Wednesday, July 8, 2009

Camping solo

When I posted the seven things about me you might be interested in, almost everyone picked up on the part about camping by myself. This picture was taken in Peru, 1981, of my first tent and Salkantay Mountain behind it. I was not alone on this week-long trip but accompanied by a woman who traveled to Peru with me. My friends could not handle me traveling for six weeks alone and hooked me up with Marla, someone I didn't know, who also wanted to go to Peru. We didn't stay together the whole time, but we did take a week-long hike through the Andes. We took my tent, which is shown above. I loved that tent! It went with me to Peru, through the Colorado Rockies, even accompanied me when I traveled (also with a girlfriend) by bicycle from Boulder to Santa Fe.

During most of the 1980s I volunteered for the Forest Service and worked as a trail host in the Indian Peaks Wilderness Area. As a volunteer, I and another hiker would camp for two or three days and count people, check to see if the overnighters had obtained a permit, and counted the number of dogs on leash and off leash. (There is a leash law in the Indian Peaks wilderness, but it was rarely followed.) Before long, I became a trainer to teach the new recruits how to be safe, what to do and what not to do.

Once I pretty much knew all the trails really well, I would take off from work for a week and travel from one trailhead to another, a trip of about 35 miles, up over one pass, down into the valley, and up over another pass. I would get a ride from a friend to the first trailhead and then hitchhike home from the other trailhead. Yes, I know: I would never counsel anyone about the wisdom of all this, but I was young, headstrong, and thought I was invincible. Frankly, I never did have any problems with my fellow hikers or catching a ride home. It was the wildlife and the bears, the weather and being unprepared that gave me my biggest scares.

The one thing I was adamant about doing was telling at least two people where I would be, and what my planned route was, and when I would be home. This is critical for anyone traveling in the wilderness alone, because if you get into trouble, someone can't come looking for you if they don't know where to look. For a really gripping story about somebody who didn't follow that rule, read Between a Rock and a Hard Place by Aron Ralston.

One night at 11,500 feet elevation in the wilderness, I remember kneeling on top of my thermarest pad, praying, while lightning crashed all around me, in a storm that almost blew my tent down. When it stopped, and I hadn't been hit, I got out and looked at the clouds as they quickly exited, illuminated by moonlight, as the stars came out, shining like diamonds. And I thought, well, it was worth it.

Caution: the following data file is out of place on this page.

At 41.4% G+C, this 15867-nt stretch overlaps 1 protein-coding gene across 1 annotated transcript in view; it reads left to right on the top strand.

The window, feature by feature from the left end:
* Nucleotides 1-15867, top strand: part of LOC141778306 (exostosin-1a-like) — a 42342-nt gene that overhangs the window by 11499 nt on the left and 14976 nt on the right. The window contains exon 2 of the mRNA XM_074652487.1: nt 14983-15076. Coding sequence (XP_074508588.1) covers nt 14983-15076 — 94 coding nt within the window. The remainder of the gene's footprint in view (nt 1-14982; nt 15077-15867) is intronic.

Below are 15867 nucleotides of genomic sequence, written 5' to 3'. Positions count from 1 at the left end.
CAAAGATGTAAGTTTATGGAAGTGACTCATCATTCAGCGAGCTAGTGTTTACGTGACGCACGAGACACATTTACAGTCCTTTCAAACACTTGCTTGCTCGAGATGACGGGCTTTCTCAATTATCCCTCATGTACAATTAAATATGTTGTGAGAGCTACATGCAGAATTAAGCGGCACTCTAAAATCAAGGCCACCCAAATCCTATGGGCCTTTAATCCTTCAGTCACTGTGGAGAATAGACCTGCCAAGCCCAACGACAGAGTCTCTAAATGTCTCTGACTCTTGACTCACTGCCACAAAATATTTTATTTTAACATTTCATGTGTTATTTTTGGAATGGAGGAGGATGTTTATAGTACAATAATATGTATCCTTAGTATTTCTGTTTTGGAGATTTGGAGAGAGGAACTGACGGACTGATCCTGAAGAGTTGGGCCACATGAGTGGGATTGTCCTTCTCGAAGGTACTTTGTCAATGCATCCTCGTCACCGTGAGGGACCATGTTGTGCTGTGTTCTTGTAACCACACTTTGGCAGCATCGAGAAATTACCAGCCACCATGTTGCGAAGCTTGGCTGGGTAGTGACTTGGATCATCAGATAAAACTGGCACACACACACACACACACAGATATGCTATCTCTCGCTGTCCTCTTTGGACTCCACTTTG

1. You continue to amaze and inspire me.

    Solo camping has always been on my bucket list, but now being happily married to a husband with whom I like to share adventure, it doesn't seem the right time. The same with a solo sailing passage. Still, the experience calls.

    I never knew these past experiences of yours. The funny thing about skydivers is, you never learn much about your fellow jumpers' pasts. Because skydiving is so in-the-moment, so NOW, it is such the great equalizer that nothing else seems to matter.

    Yet it does. Who we were affects who we are, just as who we are affects who we were. Yes, the tail wags the dog, and vice versa.

    I enjoyed backpacking and volunteering and surviving the storm vicariously through you.

  2. Thanks, Linda! I had to go in and fix a mistake I made in this one: it was the 1980s when I was backpacking, because the 1990s were taken up with, as you know, skydiving! Once I started jumping out of planes, all my backpacking and skiing went out the window (so to speak). :-)

  3. Hi,every time i visit i am amazed at your adventures!YOU seem to be having all the fun.
    Love reading your blog,always something new here.I have awards for you ...check my post on awards.Have a good day.

  4. Lady, you have what that little girl in True Grit had....GRIT. And,I suspect that as your blog goes along, you will continue to amaze us. I love it when women break the mold, and you have. lol

    First off, get me 8' off the ground and I get dizzy. So, no skydiving for me, ever! Ever! EVER!

    I cannot even imagine how marvelous the Peru trip must have been.